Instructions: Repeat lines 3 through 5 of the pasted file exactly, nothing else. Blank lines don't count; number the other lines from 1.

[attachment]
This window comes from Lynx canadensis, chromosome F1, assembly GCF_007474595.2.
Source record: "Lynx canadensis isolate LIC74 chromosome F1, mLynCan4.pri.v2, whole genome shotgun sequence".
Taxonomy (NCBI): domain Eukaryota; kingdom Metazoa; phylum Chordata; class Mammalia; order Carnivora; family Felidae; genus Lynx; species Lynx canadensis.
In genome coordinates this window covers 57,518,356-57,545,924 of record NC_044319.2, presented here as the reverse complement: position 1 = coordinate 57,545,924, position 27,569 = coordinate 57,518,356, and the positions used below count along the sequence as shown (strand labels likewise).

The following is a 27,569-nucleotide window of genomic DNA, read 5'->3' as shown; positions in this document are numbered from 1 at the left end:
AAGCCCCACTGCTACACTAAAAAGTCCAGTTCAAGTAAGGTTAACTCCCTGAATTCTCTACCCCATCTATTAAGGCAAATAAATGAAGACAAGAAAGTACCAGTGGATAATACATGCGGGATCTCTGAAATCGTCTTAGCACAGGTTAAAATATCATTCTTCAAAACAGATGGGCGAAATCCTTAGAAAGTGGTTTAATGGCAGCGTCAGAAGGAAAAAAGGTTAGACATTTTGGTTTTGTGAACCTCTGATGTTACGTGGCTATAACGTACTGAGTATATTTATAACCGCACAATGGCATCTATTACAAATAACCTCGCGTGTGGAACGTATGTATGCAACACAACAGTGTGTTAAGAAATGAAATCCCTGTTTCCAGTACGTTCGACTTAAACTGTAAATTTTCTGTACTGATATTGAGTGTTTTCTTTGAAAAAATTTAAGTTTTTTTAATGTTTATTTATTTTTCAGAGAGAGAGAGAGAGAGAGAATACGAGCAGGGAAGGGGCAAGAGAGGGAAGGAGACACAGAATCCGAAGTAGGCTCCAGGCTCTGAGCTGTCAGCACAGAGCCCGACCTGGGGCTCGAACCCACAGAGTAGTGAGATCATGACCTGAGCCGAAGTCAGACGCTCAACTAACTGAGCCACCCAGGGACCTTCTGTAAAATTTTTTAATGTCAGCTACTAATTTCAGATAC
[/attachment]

Taxonomy (NCBI): domain Eukaryota; kingdom Metazoa; phylum Chordata; class Mammalia; order Carnivora; family Felidae; genus Lynx; species Lynx canadensis.
In genome coordinates this window covers 57,518,356-57,545,924 of record NC_044319.2, presented here as the reverse complement: position 1 = coordinate 57,545,924, position 27,569 = coordinate 57,518,356, and the positions used below count along the sequence as shown (strand labels likewise).

The following is a 27,569-nucleotide window of genomic DNA, read 5'->3' as shown; positions in this document are numbered from 1 at the left end: